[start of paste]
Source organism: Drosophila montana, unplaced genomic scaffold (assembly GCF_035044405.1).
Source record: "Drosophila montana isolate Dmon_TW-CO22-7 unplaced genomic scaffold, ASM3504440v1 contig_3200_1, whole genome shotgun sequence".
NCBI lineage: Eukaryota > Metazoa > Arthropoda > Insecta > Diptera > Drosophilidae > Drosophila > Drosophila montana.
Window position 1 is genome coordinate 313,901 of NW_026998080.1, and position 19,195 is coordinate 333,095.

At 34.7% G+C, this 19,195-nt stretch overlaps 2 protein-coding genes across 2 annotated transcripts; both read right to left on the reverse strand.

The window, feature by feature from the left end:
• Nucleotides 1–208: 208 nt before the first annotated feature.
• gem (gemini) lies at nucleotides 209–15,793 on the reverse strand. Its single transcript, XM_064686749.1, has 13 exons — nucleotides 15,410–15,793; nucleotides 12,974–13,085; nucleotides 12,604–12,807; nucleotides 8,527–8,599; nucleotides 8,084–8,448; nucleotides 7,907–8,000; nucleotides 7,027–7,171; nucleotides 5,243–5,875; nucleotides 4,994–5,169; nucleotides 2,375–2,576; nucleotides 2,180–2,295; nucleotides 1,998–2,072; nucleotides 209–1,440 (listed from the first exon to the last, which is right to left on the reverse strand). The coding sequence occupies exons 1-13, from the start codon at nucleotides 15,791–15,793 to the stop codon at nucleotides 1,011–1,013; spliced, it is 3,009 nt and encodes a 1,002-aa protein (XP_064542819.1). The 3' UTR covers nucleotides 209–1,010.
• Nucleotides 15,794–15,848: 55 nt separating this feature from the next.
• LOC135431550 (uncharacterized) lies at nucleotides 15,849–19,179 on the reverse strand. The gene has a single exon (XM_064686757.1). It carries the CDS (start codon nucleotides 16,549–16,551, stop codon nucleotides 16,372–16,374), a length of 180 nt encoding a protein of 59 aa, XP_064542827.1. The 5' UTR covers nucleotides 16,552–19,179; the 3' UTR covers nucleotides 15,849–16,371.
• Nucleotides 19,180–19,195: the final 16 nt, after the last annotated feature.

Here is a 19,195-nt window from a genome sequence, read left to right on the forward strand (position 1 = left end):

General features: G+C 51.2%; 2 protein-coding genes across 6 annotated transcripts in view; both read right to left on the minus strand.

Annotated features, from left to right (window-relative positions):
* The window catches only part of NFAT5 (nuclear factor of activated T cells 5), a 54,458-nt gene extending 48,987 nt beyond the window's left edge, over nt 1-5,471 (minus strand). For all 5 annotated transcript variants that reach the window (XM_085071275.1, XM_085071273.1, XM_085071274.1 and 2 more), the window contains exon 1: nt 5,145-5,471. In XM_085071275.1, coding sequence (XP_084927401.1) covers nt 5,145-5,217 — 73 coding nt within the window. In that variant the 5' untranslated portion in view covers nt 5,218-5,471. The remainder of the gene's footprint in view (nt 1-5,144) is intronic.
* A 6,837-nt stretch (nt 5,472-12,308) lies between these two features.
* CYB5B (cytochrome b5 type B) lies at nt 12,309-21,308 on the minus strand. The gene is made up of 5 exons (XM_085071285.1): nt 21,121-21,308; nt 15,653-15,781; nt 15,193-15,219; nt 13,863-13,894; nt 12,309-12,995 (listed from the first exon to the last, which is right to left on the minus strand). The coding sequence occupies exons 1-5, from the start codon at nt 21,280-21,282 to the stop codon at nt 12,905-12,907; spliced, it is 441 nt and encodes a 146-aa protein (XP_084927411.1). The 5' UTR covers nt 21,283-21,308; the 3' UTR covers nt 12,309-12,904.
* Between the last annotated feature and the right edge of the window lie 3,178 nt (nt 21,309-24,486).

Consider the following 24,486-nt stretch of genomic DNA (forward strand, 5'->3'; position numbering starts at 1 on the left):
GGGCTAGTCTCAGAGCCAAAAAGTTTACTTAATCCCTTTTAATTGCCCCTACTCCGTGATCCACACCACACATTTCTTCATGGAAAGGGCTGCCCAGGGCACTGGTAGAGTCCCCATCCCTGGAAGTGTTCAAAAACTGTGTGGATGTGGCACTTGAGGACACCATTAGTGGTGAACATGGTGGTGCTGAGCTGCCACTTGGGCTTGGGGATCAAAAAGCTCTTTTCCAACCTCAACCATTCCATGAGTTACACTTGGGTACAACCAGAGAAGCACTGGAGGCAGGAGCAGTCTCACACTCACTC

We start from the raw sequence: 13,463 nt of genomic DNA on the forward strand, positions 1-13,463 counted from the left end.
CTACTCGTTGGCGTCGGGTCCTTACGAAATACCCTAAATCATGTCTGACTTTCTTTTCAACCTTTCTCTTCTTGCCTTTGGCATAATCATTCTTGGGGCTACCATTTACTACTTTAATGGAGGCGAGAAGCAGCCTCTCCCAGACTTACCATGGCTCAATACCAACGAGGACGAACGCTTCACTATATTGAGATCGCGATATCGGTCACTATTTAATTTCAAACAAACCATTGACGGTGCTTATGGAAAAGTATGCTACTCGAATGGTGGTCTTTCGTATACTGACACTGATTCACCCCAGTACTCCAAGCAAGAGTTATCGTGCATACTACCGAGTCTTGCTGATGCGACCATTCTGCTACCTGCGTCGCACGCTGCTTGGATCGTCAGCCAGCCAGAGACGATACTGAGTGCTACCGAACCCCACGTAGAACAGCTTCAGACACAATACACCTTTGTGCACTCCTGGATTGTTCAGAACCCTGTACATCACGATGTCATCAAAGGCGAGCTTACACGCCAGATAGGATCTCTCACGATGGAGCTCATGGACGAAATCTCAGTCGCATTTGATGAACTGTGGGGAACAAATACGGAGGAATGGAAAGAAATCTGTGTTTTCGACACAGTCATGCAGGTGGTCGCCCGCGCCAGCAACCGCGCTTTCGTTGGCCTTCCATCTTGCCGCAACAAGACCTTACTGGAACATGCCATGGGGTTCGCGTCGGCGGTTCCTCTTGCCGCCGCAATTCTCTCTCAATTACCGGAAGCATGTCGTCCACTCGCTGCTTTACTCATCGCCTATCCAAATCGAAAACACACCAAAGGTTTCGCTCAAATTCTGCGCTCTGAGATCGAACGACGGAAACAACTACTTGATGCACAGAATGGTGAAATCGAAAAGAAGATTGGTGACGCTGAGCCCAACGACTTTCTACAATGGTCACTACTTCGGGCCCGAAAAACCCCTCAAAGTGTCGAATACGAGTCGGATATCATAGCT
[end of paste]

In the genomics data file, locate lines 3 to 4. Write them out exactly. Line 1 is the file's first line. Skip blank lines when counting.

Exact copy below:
NCBI lineage: Eukaryota > Metazoa > Arthropoda > Insecta > Diptera > Drosophilidae > Drosophila > Drosophila montana.
Window position 1 is genome coordinate 313,901 of NW_026998080.1, and position 19,195 is coordinate 333,095.